It was my honor to present at Wharton, and I look forward to doing so again in November (I believe the Tech Club is arranging something with my assistant).

  8. Brett Hurt

    Alicia, thanks so much for the kind words. The 9am session was the hardest because I was just forming my speech for the day! It gets easier after you give it a few times.

    It was my honor to present at Wharton, and I look forward to doing so again in November (I believe the Tech Club is arranging something with my assistant).

  9. Would love to hear your views on “culture evolution”. Are there different techniques to creating culture to maintianing? Or is “never stop creating”?

  10. Would love to hear your views on “culture evolution”. Are there different techniques to creating culture to maintianing? Or is “never stop creating”?

  11. Hi Brett,

    “And read, read, read (I read hundreds of books in my first two years as the CEO of Coremetrics).”

    Today it seems as if everyone has a short attention span limiting conversations to either a 30-second elevator pitch or a 140 character Tweet. It was good for me to see your recommendation to “read, read, read…” I wish more leaders would make the same recommendation. The more I read the more I realize how much I have to learn. Reading helps: understand different views to an issue; patience, listen to the complete question rather than jump in mid-sentence; expand your horizons, there are other ways to approach business, new discoveries, new failures (you can learn what not to do). There is a place for Tweets and there is a place for substantive detail. Reading can spark a thought or discussion that will lead to solutions or services that otherwise you may have missed.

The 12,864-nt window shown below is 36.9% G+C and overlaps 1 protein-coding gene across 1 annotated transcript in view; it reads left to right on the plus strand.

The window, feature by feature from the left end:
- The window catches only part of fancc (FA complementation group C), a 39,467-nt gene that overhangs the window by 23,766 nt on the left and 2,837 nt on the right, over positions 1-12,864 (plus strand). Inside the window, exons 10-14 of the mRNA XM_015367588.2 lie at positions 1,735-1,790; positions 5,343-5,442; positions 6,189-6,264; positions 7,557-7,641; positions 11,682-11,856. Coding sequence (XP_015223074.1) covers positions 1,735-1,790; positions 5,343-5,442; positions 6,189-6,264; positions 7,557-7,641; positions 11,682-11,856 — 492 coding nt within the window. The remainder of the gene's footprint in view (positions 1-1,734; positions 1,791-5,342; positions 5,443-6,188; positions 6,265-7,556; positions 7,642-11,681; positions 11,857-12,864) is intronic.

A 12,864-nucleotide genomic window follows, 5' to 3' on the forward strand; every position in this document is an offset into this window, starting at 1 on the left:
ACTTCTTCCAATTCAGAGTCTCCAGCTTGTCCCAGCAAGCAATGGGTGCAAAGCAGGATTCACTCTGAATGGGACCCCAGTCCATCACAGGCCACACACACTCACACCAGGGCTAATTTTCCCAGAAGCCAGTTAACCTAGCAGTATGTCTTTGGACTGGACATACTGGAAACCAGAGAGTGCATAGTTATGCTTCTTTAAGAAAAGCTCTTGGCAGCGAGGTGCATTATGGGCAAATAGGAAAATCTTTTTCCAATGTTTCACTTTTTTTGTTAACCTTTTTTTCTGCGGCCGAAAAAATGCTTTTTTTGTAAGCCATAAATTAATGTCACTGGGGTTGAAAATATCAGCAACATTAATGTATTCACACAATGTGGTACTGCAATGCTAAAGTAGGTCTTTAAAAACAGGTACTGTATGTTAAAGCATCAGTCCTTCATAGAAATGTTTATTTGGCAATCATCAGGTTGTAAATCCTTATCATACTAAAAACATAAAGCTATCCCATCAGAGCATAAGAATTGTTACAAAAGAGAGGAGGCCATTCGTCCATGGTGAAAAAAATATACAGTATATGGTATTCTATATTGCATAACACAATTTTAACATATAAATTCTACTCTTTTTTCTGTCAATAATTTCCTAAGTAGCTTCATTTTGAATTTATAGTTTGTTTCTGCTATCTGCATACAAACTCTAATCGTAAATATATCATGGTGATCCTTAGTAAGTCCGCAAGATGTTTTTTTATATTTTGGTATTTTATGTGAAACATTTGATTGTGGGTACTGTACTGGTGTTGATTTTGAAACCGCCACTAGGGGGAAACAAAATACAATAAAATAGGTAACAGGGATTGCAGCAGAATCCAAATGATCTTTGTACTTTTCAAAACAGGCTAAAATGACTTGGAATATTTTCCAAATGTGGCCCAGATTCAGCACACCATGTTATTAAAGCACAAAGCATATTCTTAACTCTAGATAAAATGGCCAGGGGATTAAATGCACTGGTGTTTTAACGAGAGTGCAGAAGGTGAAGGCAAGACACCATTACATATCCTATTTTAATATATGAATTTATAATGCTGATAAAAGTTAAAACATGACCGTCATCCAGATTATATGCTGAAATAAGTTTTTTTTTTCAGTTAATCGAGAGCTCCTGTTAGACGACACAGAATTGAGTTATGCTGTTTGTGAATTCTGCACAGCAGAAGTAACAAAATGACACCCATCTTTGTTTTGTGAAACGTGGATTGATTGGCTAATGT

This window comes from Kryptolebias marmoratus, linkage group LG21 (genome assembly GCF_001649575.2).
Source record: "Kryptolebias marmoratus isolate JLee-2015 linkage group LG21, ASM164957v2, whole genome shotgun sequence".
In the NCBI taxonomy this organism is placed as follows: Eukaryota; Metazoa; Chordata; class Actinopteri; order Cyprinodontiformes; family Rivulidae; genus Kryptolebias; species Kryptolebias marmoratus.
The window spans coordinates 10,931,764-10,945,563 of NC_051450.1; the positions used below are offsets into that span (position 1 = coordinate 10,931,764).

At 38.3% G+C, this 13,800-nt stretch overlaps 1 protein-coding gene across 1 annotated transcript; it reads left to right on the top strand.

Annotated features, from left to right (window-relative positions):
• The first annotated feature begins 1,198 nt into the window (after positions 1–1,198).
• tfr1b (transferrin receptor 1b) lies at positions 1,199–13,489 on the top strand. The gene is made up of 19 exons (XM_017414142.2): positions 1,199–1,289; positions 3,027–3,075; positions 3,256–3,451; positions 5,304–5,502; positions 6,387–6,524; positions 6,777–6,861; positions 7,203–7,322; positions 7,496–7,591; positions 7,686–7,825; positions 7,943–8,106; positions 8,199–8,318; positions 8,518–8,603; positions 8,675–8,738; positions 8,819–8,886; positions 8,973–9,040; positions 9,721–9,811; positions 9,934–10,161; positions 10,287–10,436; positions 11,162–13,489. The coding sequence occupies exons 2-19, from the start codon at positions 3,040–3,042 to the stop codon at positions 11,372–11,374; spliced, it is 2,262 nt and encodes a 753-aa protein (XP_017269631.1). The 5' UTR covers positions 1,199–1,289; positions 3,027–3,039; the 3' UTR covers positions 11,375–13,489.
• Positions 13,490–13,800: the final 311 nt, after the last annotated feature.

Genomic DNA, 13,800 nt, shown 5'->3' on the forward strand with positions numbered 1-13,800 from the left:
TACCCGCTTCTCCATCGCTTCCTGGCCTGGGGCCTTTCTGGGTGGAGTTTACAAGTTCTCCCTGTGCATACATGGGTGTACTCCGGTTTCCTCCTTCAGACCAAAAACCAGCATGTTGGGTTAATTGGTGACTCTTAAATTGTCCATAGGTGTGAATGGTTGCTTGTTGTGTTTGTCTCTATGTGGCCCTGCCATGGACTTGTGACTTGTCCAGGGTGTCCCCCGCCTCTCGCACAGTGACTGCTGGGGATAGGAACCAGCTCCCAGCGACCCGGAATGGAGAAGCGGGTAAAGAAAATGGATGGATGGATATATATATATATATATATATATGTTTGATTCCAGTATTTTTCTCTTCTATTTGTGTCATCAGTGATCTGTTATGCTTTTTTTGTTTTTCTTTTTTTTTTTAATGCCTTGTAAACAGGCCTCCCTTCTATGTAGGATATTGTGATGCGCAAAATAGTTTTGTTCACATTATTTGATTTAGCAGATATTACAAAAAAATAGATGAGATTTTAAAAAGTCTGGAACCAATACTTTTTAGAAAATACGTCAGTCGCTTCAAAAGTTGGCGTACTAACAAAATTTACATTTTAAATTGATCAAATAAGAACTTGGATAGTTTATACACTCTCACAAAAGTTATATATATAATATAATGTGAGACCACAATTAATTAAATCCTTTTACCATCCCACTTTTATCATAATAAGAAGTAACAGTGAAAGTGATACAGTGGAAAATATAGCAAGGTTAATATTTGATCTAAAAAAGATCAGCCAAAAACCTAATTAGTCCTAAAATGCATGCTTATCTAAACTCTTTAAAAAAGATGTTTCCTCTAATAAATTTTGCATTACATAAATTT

Best Regards,

  12. Hi Brett,

    “And read, read, read (I read hundreds of books in my first two years as the CEO of Coremetrics).”

    Today it seems as if everyone has a short attention span limiting conversations to either a 30-second elevator pitch or a 140 character Tweet. It was good for me to see your recommendation to “read, read, read…” I wish more leaders would make the same recommendation. The more I read the more I realize how much I have to learn. Reading helps: understand different views to an issue; patience, listen to the complete question rather than jump in mid-sentence; expand your horizons, there are other ways to approach business, new discoveries, new failures (you can learn what not to do). There is a place for Tweets and there is a place for substantive detail. Reading can spark a thought or discussion that will lead to solutions or services that otherwise you may have missed.

    Best Regards,

  13. Hi Brett,
    I was in the 9 AM section that you spoke to, and I loved your talk. It was one of the best I’ve heard @ Wharton (and as you know, there are a lot). Your humility was really disarming, considering how successful you have been, and it made an impression on me and many of my peers.

    I have ordered the books you recommended and am looking forward to reading them. Thanks for making the visit and continuing to make an impression on Wharton students!

    Best of luck,
    Alicia

  14. Hi Brett,
    I was in the 9 AM section that you spoke to, and I loved your talk. It was one of the best I’ve heard @ Wharton (and as you know, there are a lot). Your humility was really disarming, considering how successful you have been, and it made an impression on me and many of my peers.

    I have ordered the books you recommended and am looking forward to reading them. Thanks for making the visit and continuing to make an impression on Wharton students!

    Best of luck,
    Alicia

  15. Brett Hurt

    Alex,